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Datasheet View Column Headers

Goal:  To be able to enjoy the features of a datasheet view (hide colums, freeze columns, and change column width), while maintaining the aesthetically pleasing column headers of a form view.

My attempt:  
1.  I took a table, and created two forms from it.  The first form has only bound control boxes in the detail section of the form.  I named all the fields, and set the default view to datasheet.
2. I placed all of the labels that I want to use as column headers in the form header section of the second form.  Then I copied all of the control boxes from the first form and placed them in the detail section of the second form.  I set the "visible" property to no.

3.  Then, on the second form, I inserted the first form as a subform.  I linked the child and the master to the same field, which is my primary key.  I also removed the scroll bars and record selectors from the second form.

The result of my attempt: The datasheet appears in the subform below the column headers I want, but when I scroll the page to the right, the labels do not move with the datasheet columns.  In other words, the two forms, the main form and the second form scroll independently of one another.

What is the best way?  Am I heading in the wrong direction?

Did I describe what I want to do well enough?  It would be so easy if I could just do an alt printscreen, and post it somewhere where you all could see it.  A picture is worth a thousand words.
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jonlong
Asked:
jonlong
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1 Solution
 
brewdogCommented:
I think you might be further ahead doing this:

1. Make this all one form, with the default view being Datasheet. (Or, if datasheet view doesn't let you add the column headers in the form header, make that part a subform.)

2. Leave the form header as it is, but name the labels something like lbl1, lbl2, etc.

3. Have a button in the form footer or some such that lets the user specify what order the columns should be in. When they say "OK", build an SQL string that does something like this (I'm envisioning a list box where they click the items they want in the exact order):

Dim strSQL as string
Dim varItem as variant
Dim i as integer
strSQL = "Select "
i = 1
for each varItem in lstFields.ItemsSelected
   strSQL = strSQL & lstFields.ItemData(varItem) & ", " 
   me("lbl" & i).caption = lstFields.ItemData(varItem)
   i = i + 1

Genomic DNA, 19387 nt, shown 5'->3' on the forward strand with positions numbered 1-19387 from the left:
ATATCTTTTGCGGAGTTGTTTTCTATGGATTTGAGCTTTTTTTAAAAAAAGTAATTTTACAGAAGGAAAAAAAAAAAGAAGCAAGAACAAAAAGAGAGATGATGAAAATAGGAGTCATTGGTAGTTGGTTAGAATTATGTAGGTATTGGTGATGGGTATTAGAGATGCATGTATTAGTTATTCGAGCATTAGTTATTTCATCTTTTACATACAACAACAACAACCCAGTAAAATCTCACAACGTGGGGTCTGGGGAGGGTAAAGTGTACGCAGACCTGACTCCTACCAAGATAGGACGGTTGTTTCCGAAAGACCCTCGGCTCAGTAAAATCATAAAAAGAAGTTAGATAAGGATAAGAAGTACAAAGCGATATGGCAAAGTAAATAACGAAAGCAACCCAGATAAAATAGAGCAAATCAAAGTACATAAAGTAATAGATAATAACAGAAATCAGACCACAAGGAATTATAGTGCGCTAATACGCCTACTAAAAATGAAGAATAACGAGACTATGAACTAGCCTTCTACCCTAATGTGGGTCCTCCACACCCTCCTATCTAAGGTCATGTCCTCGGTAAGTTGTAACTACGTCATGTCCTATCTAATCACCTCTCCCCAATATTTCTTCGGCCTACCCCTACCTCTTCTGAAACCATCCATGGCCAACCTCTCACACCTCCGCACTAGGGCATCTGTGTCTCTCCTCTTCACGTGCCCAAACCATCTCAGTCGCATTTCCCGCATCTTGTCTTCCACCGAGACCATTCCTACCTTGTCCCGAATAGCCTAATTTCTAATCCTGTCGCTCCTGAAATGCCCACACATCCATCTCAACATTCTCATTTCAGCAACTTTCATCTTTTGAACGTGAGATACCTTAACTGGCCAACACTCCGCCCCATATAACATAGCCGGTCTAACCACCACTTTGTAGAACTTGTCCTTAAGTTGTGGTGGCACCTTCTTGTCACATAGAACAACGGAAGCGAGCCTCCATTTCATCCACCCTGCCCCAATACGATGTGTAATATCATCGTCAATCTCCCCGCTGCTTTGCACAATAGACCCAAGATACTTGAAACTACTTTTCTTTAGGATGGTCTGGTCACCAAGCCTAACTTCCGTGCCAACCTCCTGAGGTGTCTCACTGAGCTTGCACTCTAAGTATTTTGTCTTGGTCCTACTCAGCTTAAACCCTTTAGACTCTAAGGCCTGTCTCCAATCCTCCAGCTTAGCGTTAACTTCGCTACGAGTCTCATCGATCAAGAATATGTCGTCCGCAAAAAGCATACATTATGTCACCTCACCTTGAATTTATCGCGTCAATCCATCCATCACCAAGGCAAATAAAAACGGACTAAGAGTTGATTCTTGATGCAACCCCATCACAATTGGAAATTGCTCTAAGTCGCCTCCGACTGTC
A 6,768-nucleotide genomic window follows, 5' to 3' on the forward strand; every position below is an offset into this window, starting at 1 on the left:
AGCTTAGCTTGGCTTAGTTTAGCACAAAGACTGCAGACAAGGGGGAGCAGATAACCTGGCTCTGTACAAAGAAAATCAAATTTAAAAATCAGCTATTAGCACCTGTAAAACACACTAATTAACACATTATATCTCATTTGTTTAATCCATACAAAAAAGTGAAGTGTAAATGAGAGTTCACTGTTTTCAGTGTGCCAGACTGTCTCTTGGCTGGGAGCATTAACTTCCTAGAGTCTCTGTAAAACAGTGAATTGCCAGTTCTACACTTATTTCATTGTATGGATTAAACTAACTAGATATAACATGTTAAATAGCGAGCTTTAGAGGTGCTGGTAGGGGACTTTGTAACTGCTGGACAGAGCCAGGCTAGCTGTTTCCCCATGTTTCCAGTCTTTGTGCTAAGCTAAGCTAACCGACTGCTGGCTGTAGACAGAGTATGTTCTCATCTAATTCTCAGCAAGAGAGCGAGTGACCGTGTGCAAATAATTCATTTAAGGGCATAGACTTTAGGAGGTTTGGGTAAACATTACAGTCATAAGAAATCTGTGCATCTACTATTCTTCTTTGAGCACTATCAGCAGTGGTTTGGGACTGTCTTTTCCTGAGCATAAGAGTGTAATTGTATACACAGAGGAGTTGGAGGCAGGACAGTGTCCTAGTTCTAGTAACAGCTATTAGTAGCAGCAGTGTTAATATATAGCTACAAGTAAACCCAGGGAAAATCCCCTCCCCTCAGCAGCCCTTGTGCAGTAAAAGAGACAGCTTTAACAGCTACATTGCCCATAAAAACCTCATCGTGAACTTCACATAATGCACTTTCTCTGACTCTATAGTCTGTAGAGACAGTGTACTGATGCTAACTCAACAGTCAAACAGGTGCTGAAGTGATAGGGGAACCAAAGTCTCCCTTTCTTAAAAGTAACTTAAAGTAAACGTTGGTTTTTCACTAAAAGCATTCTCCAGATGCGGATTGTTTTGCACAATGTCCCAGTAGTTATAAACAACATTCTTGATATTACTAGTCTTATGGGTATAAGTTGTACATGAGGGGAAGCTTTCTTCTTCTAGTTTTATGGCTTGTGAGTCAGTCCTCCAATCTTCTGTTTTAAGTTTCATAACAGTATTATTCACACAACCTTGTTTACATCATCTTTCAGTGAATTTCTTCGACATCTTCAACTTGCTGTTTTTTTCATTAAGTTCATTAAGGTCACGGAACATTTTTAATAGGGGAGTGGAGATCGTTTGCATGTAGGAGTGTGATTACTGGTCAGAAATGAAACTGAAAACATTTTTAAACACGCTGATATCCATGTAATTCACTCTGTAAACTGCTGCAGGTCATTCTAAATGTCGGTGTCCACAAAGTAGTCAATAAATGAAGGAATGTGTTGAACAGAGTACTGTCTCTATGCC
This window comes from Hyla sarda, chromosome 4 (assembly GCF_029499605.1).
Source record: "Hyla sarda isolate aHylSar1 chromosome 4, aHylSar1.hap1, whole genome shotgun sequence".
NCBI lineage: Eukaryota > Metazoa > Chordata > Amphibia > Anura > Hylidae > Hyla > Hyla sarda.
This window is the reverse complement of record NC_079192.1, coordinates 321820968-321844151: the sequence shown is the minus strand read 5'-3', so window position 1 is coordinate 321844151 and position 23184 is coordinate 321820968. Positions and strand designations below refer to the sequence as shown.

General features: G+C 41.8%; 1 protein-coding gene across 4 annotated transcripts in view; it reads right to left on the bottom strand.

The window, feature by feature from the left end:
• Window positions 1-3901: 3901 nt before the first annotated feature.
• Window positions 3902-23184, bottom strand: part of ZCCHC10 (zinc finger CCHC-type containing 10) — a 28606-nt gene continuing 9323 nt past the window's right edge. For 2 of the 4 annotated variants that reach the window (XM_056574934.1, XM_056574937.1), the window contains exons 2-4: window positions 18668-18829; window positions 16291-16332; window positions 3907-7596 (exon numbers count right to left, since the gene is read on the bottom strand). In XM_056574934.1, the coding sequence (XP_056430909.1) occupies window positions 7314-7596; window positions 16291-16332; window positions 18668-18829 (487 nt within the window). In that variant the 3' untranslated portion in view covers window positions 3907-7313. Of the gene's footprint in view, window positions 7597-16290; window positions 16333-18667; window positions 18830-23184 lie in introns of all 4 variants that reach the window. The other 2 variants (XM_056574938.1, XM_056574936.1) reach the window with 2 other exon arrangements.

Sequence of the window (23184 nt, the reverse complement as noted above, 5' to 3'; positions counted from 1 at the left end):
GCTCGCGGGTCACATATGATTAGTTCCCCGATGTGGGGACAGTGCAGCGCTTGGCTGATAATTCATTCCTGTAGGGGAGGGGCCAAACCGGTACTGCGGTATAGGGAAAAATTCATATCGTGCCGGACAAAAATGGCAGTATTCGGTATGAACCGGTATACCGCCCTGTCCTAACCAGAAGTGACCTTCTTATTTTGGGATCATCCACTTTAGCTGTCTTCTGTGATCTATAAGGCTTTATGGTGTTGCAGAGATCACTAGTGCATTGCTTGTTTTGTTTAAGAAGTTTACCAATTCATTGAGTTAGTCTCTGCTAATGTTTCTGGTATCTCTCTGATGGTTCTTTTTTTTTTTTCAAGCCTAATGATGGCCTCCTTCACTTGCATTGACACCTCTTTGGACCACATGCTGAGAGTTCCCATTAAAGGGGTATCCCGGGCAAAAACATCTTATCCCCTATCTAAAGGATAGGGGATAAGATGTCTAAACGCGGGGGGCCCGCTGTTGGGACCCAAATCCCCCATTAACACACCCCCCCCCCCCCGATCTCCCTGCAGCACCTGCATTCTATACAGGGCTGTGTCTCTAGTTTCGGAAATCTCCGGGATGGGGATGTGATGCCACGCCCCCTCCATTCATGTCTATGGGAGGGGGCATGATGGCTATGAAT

Next varItem
strSQL = left(strSQL, len(strSQL) -1) & "from YourTable"
me.recordsource = strSQL

This code would do both the reordering (and/or hiding) of the columns and the setting of the column titles. (The one thing I didn't include is the "blanking" of the labels for fields that weren't selected in the list box. That would be another loop, for j = i to (number of labels).

Does this give you an idea to start with?

brewdog
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nationnonCommented:
If you're trying to toggle between tabs and you get the spreadsheet in both of them , cut the spreadsheet then paste it in the tab you want it in.  Or cut and paste in any scenario with tabs.  
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jonlongAuthor Commented:
brewdog:  I don't think we are talking about the same thing.

Basically, what I'm trying to do is simulate how an Excel spreadsheet works with my form.

I want to be able to hide and freeze columns.

The datasheet view does what I want, but it uses field name as the column header.

I want to be able to use text boxes in a form header, and have the detail section of the form be in datasheet view.

Is this possible?
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jonlongAuthor Commented:
nationnon:  That is not what I'm talking about either, but since you mentioned tabs, can you separate forms using tabs?
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nationnonCommented:
Yes you can seperate forms using tabs.  You can put say a customers information in one tab and then their order history in another using either forms or a data sheet.
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brewdogCommented:
jonlong:

***brewdog:  I don't think we are talking about the same thing. ***

Actually, we are. :o)

***Basically, what I'm trying to do is simulate how an Excel spreadsheet works with my form. I want to be able to hide and freeze columns. The datasheet view does what I want, but it uses field name as the column header. I want to be able to use text boxes in a form header, and have the detail section of the form be in datasheet view. Is this possible?***

Yes, it is, and my code gives you the start of an idea. My sample code specifically deals with the reordering of columns (which also covers hiding columns), but similar things could be built for freezing and all that, too. I didn't want to develop a whole application if you didn't want to go down the road I was proposing.

I will tell you that what you want to do is going to be a lot of work. I don't suppose you'd consider putting the data in Excel and then dropping an OLE object on the form, which would automatically include Excel's abilities for columns, etc?
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BelieverCommented:
If what you are looking for is a true datasheet view where the column headings are user-friendly, here goes...

Create a query over the table and alias the field names in the query.  For example, if you have a table, "tblTable," with one field, "strField," and you want the field to have a datasheet column heading of "Customer Name" then this is the SQL thhat will do it: